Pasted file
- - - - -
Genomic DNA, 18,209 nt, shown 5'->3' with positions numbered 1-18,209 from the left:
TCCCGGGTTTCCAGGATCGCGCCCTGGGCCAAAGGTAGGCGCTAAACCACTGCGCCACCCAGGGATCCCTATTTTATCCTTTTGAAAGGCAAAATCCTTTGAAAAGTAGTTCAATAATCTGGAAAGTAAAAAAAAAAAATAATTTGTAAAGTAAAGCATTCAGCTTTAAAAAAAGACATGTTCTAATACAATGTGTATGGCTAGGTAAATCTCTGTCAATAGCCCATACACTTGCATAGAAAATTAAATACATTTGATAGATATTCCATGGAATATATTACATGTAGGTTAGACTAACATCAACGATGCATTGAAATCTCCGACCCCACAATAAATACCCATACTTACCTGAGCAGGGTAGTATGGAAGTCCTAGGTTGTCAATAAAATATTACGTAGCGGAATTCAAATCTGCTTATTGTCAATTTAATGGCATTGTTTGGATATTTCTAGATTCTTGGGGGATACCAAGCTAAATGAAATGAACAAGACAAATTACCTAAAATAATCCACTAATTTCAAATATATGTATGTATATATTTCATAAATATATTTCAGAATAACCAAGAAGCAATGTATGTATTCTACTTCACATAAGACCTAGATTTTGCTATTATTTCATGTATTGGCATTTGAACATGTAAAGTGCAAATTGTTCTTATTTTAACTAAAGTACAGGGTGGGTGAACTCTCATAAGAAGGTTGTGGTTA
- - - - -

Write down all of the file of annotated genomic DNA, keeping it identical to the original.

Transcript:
Genomic DNA, 18,209 nt, shown 5'->3' with positions numbered 1-18,209 from the left:
TCCCGGGTTTCCAGGATCGCGCCCTGGGCCAAAGGTAGGCGCTAAACCACTGCGCCACCCAGGGATCCCTATTTTATCCTTTTGAAAGGCAAAATCCTTTGAAAAGTAGTTCAATAATCTGGAAAGTAAAAAAAAAAAATAATTTGTAAAGTAAAGCATTCAGCTTTAAAAAAAGACATGTTCTAATACAATGTGTATGGCTAGGTAAATCTCTGTCAATAGCCCATACACTTGCATAGAAAATTAAATACATTTGATAGATATTCCATGGAATATATTACATGTAGGTTAGACTAACATCAACGATGCATTGAAATCTCCGACCCCACAATAAATACCCATACTTACCTGAGCAGGGTAGTATGGAAGTCCTAGGTTGTCAATAAAATATTACGTAGCGGAATTCAAATCTGCTTATTGTCAATTTAATGGCATTGTTTGGATATTTCTAGATTCTTGGGGGATACCAAGCTAAATGAAATGAACAAGACAAATTACCTAAAATAATCCACTAATTTCAAATATATGTATGTATATATTTCATAAATATATTTCAGAATAACCAAGAAGCAATGTATGTATTCTACTTCACATAAGACCTAGATTTTGCTATTATTTCATGTATTGGCATTTGAACATGTAAAGTGCAAATTGTTCTTATTTTAACTAAAGTACAGGGTGGGTGAACTCTCATAAGAAGGTTGTGGTTA